Fonterra has just announced it is increasing its forecast milk price payout by 40 cents, to $6.10 per kilogram of milksolids.
Co-op chairman Sir Henry van der Heyden said continued strength in global dairy prices, with demand growth beginning to outstrip supply, had driven the decision to increase the forecast milk price.
This increase is the first since the forecast milk price was raised by $1.10 per kilo of milksolids (kgMS) last November.
Philip Borkin, economist at Goldman Sachs JBWere said the increase in milk price payout would add around $500 million to farm incomes. This was a rise of 0.3 per cent of GDP.
"What farmers choose to do with this windfall is the ultimate question. Those affected by drought may not benefit from the gains (particularly due to lower production levels and likely winter feed costs increases)," said Borkin.
"We also suspect that many will use the windfall as an opportunity for debt reduction or reinvestment in their farms. Therefore we believe the direct monetary policy implications are not as strong as otherwise would be the case. "
Borkin said the impact of the drought is likely to mean that the boost in farm incomes was not spread evenly across the country.
"As we head into winter, those farms with currently poor pasture growth are also likely to have to lift feed costs, impacting cash flow."
"Today's announcement is another piece of positive news flow for the tradeables sector of the economy. In terms of monetary policy implications though, the story is more mixed."
Chairman van der Heyden said the extra 40 cents per kgMS meant the 2009/2010 season was shaping up as the second best in terms of cash payments to Fonterra farmer shareholders.
"However, it comes at a time when many farmers, especially those north of Taupo, are suffering from worsening drought conditions. Many of them are being forced to dry off their herds early this season, so unfortunately what they will gain in farm income through the higher milk price they may lose through lower production," he said.
"Looking forward, we recognise that the weather has made it very difficult for many farmers going into the winter, and that farmers will need to be setting their budgets soon for next year.
He said that a "more formal" forecast would be done at the end of May.
Fonterra Shareholders' Council chairman Blue Read said the combination of milk Price, dividends and retentions meant Fonterra was on track to return for supplying shareholders a total of $6.40-$6.70 kgMS for the full year. That would be well ahead of the combined payout and retention of $5.70 kgMS for the 2008/09 year.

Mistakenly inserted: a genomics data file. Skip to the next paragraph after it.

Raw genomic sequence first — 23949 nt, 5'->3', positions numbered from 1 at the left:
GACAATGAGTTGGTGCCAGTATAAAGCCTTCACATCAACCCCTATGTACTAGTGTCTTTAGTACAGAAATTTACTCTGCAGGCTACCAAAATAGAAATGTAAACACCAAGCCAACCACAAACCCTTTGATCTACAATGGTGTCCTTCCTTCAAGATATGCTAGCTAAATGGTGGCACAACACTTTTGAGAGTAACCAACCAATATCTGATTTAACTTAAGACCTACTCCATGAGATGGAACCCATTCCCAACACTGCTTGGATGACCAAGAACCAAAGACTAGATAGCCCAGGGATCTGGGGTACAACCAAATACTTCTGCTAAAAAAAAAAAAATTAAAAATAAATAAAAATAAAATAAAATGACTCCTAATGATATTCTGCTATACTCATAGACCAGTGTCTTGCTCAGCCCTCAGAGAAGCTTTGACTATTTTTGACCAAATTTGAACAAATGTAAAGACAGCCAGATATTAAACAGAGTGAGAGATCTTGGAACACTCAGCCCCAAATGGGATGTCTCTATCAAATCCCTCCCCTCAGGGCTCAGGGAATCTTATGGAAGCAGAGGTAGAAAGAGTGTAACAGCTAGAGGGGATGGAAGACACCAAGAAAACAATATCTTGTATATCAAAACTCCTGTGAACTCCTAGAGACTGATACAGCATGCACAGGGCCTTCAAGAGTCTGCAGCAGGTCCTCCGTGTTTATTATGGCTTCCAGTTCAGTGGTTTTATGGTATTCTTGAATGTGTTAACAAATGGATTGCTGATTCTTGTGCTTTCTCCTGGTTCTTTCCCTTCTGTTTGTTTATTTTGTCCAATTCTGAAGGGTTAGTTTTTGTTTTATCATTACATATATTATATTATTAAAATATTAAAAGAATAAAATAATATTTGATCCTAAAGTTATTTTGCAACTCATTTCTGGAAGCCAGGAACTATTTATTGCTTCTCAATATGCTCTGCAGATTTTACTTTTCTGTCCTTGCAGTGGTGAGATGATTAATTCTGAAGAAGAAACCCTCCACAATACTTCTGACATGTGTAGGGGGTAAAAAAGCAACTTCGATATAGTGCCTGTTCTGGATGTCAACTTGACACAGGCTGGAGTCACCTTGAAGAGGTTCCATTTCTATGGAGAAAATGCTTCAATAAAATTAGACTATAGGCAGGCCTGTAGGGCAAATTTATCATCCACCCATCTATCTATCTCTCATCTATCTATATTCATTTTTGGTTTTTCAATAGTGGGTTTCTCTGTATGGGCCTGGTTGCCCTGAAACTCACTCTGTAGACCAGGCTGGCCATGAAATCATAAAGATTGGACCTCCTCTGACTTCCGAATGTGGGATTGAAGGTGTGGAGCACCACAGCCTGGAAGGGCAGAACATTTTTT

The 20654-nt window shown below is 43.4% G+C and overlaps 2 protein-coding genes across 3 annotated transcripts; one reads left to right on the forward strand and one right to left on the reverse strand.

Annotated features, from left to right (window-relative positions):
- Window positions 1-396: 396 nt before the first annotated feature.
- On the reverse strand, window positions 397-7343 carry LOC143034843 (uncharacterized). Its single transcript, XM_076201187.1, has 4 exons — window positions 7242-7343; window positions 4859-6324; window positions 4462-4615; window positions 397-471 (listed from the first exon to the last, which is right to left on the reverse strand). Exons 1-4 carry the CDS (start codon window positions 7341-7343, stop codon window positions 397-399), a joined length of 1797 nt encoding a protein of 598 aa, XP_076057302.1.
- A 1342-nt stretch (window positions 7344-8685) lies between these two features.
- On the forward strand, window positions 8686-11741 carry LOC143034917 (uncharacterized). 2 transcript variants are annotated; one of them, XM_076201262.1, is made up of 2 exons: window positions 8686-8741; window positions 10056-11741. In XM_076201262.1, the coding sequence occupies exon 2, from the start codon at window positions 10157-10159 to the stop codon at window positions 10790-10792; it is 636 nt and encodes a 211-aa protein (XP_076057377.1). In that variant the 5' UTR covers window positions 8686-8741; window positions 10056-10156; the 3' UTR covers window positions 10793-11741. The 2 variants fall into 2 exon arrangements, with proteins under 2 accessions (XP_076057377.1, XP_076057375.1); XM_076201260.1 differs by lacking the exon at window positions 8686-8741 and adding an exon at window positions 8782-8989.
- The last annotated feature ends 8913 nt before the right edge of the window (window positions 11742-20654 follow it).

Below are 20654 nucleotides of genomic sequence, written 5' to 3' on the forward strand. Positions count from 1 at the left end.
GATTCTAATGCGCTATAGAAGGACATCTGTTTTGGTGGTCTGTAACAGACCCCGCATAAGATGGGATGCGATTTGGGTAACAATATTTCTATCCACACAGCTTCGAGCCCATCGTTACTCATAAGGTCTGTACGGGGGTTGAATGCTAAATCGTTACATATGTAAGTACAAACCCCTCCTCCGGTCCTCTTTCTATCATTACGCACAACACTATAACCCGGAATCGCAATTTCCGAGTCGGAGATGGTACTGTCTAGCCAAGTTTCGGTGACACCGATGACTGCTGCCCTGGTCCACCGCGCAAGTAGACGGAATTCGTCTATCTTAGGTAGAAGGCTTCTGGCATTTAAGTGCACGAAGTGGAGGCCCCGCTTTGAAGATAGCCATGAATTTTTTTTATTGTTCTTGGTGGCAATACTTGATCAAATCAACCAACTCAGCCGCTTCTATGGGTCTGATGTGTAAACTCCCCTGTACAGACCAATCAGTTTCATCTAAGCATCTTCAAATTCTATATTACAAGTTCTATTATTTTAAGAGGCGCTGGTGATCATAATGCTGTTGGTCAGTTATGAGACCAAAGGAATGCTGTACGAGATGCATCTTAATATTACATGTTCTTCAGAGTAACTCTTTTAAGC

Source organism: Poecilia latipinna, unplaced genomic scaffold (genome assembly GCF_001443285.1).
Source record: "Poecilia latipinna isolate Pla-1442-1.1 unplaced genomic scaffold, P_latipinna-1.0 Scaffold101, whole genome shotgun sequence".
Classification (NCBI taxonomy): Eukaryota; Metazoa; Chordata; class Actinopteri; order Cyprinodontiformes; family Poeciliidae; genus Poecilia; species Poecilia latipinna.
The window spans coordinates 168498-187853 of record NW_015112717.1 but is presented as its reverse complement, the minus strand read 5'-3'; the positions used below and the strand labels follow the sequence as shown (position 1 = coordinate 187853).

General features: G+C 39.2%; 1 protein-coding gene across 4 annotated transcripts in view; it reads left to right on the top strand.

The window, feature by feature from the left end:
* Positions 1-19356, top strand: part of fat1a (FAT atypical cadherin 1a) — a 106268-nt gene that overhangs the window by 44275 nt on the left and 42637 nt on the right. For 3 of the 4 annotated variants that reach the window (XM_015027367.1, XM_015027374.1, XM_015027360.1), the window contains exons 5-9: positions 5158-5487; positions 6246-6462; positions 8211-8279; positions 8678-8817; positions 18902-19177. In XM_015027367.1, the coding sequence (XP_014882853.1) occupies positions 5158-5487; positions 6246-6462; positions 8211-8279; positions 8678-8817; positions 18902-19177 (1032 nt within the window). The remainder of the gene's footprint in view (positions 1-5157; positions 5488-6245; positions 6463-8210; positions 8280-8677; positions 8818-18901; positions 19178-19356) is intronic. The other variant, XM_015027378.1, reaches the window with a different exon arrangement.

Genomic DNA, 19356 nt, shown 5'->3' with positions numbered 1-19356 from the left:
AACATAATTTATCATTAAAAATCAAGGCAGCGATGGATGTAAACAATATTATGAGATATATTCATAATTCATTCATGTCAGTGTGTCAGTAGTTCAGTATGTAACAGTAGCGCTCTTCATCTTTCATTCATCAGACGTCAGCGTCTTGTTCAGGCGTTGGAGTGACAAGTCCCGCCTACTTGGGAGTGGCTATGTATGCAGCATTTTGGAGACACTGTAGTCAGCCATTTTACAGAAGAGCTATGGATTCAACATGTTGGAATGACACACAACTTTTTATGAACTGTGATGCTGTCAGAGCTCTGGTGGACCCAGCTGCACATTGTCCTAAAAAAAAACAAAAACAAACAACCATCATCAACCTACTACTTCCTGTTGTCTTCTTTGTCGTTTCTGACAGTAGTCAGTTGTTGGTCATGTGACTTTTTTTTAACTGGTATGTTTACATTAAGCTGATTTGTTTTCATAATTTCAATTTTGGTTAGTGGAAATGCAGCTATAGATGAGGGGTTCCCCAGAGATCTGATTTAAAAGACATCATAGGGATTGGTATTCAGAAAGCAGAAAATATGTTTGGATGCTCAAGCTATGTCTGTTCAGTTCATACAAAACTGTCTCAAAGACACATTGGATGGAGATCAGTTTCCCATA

Read said the improvement in milk price was "heartening for supplying shareholders, especially at a time when many have faced the impact of drought conditions and are recovering from volatile markets in the past couple of years."
He said the increase would be welcomed by farmers contemplating further investment in the co-operative.
"It presents an opportunity for farmers to consolidate their personal financial position and if they are in a good position they can invest in the future prosperity of the co-operative," said Read.
In light of the higher milk price forecast, Fonterra has revised the advance rate schedule for milk payments, with progressive increases in payments over the next six months.
Chairman van der Heyden said this would put more money into farmers' pockets sooner - helping farmers with their cash flows while protecting the strength of Fonterra's balance sheet.
The co-op has also maintained its forecast range for the 2009/10 distributable profit of 40-50 cents per share.
Fonterra's target dividend range is also unchanged at 20-30 cents per share; this indicates 10-30 cents per share of distributable profit would be retained within the co-op.
Chief executive Andrew Ferrier said that since the last milk price forecast, dairy prices had remained relatively high and more stable than expected for several months, and had recently increased further.
"The global supply/demand balance for dairy products has shifted to a slight supply deficit. Demand from Middle East/North Africa and Asian markets continues to grow. On the supply side, global milk production has continued to slow, with production contracting in several key markets."
He said that supply had been affected by a tough European winter, while production from Australia and North America was also down.
The drought here in New Zealand meant Fonterra production was likely to be similar to last season. A modest increase had previously been forecast for this season.
Although the net effect was good news for the milk price in the short term, Ferrier said there was still "significant volatility" in the market.
He also said that despite the higher milk price, profits remain as expected, driven primarily by further earnings improvements within the consumer brands businesses and lower overall funding costs.